Apr 28, 2009
An international team of astronomers last week detected the most distant gamma-ray burst ever recorded, light that was emitted when the universe was less than 5 percent of its present age.
The burst, called GRB 090423 (after the date it was first seen), appears to signal the death throes of a massive star in the very early universe, just 630 million years after the big bang, according to NASA. (Current estimates peg the universe's age at around 13.7 billion years.)
NASA's Swift satellite picked up the short-lived burst Thursday—gamma-ray bursts usually last just minutes, even seconds—and a suite of follow-up observations of the explosion's afterglow at telescopes around the globe enabled an age estimate.
Jan 7, 2009 | 3
LONG BEACH, CALIF.—You might think that the universe 11.5 billion years ago was in a more primitive state than it is today. Barely two billion years had passed since the big bang, our Milky Way galaxy was still taking shape, and billions more years would pass before the sun pulled itself together. Yet astronomers have come to realize that the universe was actually quite precocious. Even by that early stage, much of it had already seen many cycles of stellar birth and death.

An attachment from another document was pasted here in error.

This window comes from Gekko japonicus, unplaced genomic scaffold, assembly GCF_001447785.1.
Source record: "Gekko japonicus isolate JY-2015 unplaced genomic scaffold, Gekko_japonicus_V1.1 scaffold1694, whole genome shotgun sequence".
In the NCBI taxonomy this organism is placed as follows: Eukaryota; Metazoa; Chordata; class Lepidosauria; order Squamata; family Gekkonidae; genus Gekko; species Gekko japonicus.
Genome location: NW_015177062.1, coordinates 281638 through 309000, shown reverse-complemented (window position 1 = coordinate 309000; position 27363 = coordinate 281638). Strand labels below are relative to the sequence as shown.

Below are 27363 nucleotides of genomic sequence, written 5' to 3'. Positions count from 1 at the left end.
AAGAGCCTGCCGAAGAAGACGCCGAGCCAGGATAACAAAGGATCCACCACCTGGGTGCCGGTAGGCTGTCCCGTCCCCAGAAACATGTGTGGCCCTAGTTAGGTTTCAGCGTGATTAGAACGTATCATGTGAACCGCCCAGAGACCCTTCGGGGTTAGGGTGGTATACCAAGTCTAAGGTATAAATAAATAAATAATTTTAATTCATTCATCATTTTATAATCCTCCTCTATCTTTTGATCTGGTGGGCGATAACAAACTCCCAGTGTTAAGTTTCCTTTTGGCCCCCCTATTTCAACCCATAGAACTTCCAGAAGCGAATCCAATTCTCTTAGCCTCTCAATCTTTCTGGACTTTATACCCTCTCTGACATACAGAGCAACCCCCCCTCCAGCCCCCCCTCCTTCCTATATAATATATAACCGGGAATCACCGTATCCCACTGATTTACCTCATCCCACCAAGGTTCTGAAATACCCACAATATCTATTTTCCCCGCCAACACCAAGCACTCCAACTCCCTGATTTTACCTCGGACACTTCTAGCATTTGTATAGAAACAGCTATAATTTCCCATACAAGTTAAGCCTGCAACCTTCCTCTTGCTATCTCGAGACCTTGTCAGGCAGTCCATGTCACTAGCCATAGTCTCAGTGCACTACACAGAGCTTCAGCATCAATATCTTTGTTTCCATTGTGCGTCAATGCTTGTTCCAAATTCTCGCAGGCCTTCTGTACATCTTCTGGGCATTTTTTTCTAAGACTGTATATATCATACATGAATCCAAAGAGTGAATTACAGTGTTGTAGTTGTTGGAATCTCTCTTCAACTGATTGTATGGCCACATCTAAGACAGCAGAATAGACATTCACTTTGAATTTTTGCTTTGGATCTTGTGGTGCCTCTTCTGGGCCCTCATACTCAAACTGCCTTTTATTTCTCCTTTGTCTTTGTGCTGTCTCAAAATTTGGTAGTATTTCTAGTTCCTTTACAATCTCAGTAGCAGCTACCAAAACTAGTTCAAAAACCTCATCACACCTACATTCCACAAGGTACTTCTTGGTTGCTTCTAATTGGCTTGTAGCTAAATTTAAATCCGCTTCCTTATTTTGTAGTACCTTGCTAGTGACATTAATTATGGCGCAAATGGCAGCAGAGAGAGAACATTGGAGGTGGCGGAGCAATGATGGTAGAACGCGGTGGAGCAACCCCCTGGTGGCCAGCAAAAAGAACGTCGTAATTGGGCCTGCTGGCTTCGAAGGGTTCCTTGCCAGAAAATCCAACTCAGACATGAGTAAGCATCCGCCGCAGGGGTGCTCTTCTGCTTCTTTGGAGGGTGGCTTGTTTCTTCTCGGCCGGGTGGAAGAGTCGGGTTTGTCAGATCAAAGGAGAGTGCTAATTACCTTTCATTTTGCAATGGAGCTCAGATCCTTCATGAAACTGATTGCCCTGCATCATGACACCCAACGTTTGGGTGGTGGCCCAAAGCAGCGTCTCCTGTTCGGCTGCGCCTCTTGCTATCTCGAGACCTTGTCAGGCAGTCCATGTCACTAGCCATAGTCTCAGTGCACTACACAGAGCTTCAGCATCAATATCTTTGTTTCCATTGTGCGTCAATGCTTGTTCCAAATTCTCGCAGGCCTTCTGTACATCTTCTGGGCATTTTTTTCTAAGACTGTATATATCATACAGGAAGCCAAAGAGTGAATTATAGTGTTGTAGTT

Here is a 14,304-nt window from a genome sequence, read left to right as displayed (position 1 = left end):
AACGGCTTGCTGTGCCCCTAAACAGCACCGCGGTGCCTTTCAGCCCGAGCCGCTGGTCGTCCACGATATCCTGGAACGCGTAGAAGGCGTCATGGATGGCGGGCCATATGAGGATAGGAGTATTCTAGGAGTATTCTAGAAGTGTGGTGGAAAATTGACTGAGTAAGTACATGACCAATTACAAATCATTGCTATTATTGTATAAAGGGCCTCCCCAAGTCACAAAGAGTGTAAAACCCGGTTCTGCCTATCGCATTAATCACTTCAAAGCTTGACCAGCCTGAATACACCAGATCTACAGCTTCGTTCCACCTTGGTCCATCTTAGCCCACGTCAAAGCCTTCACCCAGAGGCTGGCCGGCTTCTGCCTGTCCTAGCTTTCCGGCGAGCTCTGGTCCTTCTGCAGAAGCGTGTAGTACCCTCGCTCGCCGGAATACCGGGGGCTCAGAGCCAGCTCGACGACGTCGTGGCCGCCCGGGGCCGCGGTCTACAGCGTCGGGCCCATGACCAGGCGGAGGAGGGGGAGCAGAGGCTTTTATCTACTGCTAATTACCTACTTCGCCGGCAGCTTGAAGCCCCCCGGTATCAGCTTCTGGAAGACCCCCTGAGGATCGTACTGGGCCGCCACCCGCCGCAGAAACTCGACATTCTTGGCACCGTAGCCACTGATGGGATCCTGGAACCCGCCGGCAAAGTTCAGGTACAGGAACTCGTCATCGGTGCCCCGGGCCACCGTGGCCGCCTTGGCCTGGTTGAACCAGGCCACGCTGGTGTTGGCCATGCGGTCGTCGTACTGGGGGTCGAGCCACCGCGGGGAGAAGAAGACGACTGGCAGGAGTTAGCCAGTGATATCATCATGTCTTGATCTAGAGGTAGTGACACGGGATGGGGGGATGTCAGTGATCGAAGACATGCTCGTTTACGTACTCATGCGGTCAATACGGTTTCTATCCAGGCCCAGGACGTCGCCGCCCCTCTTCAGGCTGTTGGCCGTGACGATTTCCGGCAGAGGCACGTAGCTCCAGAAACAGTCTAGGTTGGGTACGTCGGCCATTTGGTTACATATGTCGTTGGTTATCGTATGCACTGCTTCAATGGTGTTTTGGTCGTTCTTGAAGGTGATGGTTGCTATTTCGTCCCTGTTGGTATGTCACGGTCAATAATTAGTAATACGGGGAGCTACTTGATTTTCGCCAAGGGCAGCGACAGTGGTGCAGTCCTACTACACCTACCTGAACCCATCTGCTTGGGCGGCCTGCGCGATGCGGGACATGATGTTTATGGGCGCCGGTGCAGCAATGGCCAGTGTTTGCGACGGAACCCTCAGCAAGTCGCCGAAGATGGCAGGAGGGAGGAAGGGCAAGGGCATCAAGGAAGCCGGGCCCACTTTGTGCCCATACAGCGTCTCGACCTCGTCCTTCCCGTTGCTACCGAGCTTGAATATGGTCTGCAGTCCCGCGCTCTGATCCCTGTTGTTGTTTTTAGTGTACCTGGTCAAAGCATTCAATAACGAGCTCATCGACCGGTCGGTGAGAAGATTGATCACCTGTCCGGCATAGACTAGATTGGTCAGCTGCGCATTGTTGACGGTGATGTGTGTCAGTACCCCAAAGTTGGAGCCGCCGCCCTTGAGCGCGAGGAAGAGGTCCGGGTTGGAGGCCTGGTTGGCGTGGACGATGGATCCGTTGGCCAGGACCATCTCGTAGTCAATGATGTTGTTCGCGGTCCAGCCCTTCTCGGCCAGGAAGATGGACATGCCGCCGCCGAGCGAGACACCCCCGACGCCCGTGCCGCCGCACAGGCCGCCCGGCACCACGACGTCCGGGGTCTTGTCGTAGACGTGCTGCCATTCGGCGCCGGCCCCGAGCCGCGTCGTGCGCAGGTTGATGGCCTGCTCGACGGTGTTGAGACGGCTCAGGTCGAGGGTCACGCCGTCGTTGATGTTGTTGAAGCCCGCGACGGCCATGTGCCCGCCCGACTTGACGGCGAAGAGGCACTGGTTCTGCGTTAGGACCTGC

The latest hint of its precocity came yesterday when astronomers announced that cosmic gas in that period, seen when backlit by a gamma-ray burst (a gigantic stellar explosion), contained molecular hydrogen and carbon monoxide—the first time astronomers have discovered molecules, as opposed to isolated atoms or ions, in the light of a gamma-ray burst. The molecules’ presence indicates that the galaxy where the burst occurred was nearly as chemically developed as the present-day Milky Way. Jason Xavier Prochaska of the University of California, Santa Cruz, and his colleagues announced the discovery at the American Astronomical Society’s meeting being held here this week.
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